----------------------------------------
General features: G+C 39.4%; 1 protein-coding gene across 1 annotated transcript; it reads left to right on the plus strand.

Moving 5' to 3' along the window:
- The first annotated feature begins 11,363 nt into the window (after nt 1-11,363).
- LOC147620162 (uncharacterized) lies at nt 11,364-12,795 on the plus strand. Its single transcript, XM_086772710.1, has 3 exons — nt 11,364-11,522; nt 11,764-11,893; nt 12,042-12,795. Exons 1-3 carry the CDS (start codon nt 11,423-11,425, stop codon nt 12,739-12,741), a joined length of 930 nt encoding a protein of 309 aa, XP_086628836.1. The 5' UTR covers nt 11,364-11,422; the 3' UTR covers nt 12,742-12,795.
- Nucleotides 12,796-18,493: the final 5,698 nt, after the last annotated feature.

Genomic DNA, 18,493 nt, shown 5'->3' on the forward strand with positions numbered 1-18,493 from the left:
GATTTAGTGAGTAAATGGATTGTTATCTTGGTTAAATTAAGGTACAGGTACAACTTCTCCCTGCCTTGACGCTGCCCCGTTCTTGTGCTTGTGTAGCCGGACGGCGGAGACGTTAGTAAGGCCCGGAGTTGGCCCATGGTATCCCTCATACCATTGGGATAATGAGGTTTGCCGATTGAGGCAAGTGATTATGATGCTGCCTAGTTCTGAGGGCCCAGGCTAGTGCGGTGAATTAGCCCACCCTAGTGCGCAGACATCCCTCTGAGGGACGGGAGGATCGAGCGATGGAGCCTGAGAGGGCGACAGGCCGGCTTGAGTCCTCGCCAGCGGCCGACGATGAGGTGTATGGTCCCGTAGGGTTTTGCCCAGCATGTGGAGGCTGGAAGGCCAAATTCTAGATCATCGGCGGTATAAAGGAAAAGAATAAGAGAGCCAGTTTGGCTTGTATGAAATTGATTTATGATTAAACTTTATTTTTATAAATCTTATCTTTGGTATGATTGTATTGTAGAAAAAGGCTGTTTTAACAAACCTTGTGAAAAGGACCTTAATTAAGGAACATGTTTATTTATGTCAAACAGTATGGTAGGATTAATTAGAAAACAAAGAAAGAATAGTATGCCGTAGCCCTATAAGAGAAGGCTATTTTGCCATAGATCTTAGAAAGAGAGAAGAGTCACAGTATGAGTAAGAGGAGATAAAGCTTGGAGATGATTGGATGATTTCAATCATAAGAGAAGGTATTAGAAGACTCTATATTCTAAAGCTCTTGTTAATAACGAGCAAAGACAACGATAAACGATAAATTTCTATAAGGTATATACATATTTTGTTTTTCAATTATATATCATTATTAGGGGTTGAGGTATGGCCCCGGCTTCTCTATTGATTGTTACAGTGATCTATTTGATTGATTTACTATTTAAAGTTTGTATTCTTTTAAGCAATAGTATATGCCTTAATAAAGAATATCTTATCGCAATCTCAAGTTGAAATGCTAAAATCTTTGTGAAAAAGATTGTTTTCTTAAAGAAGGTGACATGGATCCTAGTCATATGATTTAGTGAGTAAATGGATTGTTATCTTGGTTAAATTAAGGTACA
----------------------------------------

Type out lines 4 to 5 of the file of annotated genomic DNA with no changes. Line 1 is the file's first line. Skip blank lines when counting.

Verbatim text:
- LOC147620162 (uncharacterized) lies at nt 11,364-12,795 on the plus strand. Its single transcript, XM_086772710.1, has 3 exons — nt 11,364-11,522; nt 11,764-11,893; nt 12,042-12,795. Exons 1-3 carry the CDS (start codon nt 11,423-11,425, stop codon nt 12,739-12,741), a joined length of 930 nt encoding a protein of 309 aa, XP_086628836.1. The 5' UTR covers nt 11,364-11,422; the 3' UTR covers nt 12,742-12,795.
- Nucleotides 12,796-18,493: the final 5,698 nt, after the last annotated feature.